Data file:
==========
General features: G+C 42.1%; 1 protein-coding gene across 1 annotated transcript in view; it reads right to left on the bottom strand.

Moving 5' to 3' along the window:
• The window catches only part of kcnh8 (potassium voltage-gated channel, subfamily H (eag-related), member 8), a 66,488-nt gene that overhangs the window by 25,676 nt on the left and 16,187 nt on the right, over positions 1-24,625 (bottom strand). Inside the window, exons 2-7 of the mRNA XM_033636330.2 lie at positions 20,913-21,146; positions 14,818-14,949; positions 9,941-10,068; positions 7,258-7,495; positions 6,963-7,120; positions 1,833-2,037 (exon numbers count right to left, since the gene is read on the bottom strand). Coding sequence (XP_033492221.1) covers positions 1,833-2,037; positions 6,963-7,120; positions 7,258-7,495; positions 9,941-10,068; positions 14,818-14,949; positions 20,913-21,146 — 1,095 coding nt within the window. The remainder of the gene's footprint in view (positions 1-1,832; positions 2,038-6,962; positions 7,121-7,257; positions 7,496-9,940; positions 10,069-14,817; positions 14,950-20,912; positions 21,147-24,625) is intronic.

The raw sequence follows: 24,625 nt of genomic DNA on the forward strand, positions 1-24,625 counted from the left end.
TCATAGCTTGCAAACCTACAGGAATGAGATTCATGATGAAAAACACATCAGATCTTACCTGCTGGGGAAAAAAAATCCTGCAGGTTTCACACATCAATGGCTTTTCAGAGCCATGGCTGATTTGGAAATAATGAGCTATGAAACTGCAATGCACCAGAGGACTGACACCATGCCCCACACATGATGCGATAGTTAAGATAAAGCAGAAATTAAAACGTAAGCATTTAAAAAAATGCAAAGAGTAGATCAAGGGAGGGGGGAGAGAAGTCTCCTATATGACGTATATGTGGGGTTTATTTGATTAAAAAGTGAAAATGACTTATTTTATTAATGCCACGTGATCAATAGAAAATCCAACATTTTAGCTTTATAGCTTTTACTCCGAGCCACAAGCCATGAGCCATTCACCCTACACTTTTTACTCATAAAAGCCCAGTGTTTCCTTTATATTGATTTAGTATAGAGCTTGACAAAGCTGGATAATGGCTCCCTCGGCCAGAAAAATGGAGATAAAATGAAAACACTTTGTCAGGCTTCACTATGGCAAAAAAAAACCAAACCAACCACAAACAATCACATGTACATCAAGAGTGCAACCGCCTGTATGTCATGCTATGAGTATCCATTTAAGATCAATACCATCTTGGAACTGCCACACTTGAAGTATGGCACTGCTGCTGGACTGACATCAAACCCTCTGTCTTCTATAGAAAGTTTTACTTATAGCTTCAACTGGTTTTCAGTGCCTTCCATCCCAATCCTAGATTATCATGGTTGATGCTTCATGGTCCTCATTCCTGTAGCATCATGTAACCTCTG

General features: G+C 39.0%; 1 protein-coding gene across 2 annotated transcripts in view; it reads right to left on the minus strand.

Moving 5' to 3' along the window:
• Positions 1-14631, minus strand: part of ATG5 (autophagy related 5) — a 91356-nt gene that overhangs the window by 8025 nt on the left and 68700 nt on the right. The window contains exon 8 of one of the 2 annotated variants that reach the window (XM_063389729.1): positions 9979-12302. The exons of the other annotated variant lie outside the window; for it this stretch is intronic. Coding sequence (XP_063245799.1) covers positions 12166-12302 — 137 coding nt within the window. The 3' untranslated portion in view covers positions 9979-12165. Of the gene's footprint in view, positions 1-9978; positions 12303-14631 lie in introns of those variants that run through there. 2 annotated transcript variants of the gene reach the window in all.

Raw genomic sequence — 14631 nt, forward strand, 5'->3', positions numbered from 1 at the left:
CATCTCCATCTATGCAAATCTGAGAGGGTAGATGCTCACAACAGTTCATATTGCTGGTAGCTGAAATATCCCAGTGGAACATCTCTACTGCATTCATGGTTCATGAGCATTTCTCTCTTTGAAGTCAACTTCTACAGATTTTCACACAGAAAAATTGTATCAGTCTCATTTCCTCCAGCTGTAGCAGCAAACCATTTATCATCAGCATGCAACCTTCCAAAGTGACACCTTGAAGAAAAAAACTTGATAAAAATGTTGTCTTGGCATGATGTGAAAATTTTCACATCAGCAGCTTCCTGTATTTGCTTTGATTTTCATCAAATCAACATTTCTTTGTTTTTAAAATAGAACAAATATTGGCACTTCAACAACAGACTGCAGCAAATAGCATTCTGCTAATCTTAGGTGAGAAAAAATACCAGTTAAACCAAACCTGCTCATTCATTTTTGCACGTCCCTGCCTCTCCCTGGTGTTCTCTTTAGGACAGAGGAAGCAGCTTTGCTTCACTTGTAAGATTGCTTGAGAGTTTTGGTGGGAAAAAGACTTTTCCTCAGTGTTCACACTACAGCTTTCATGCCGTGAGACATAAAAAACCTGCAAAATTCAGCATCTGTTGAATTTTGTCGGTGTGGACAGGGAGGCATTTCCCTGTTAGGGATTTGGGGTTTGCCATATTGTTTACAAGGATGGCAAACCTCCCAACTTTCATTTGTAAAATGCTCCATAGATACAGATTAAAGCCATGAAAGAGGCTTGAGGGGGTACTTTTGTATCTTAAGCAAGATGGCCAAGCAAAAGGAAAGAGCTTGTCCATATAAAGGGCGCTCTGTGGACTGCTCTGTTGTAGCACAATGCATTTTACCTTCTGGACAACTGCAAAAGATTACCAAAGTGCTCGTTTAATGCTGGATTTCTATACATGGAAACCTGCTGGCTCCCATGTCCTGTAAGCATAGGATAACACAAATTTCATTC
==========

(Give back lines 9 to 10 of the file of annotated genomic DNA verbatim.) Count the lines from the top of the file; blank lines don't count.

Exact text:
Raw genomic sequence — 14631 nt, forward strand, 5'->3', positions numbered from 1 at the left:
CATCTCCATCTATGCAAATCTGAGAGGGTAGATGCTCACAACAGTTCATATTGCTGGTAGCTGAAATATCCCAGTGGAACATCTCTACTGCATTCATGGTTCATGAGCATTTCTCTCTTTGAAGTCAACTTCTACAGATTTTCACACAGAAAAATTGTATCAGTCTCATTTCCTCCAGCTGTAGCAGCAAACCATTTATCATCAGCATGCAACCTTCCAAAGTGACACCTTGAAGAAAAAAACTTGATAAAAATGTTGTCTTGGCATGATGTGAAAATTTTCACATCAGCAGCTTCCTGTATTTGCTTTGATTTTCATCAAATCAACATTTCTTTGTTTTTAAAATAGAACAAATATTGGCACTTCAACAACAGACTGCAGCAAATAGCATTCTGCTAATCTTAGGTGAGAAAAAATACCAGTTAAACCAAACCTGCTCATTCATTTTTGCACGTCCCTGCCTCTCCCTGGTGTTCTCTTTAGGACAGAGGAAGCAGCTTTGCTTCACTTGTAAGATTGCTTGAGAGTTTTGGTGGGAAAAAGACTTTTCCTCAGTGTTCACACTACAGCTTTCATGCCGTGAGACATAAAAAACCTGCAAAATTCAGCATCTGTTGAATTTTGTCGGTGTGGACAGGGAGGCATTTCCCTGTTAGGGATTTGGGGTTTGCCATATTGTTTACAAGGATGGCAAACCTCCCAACTTTCATTTGTAAAATGCTCCATAGATACAGATTAAAGCCATGAAAGAGGCTTGAGGGGGTACTTTTGTATCTTAAGCAAGATGGCCAAGCAAAAGGAAAGAGCTTGTCCATATAAAGGGCGCTCTGTGGACTGCTCTGTTGTAGCACAATGCATTTTACCTTCTGGACAACTGCAAAAGATTACCAAAGTGCTCGTTTAATGCTGGATTTCTATACATGGAAACCTGCTGGCTCCCATGTCCTGTAAGCATAGGATAACACAAATTTCATTC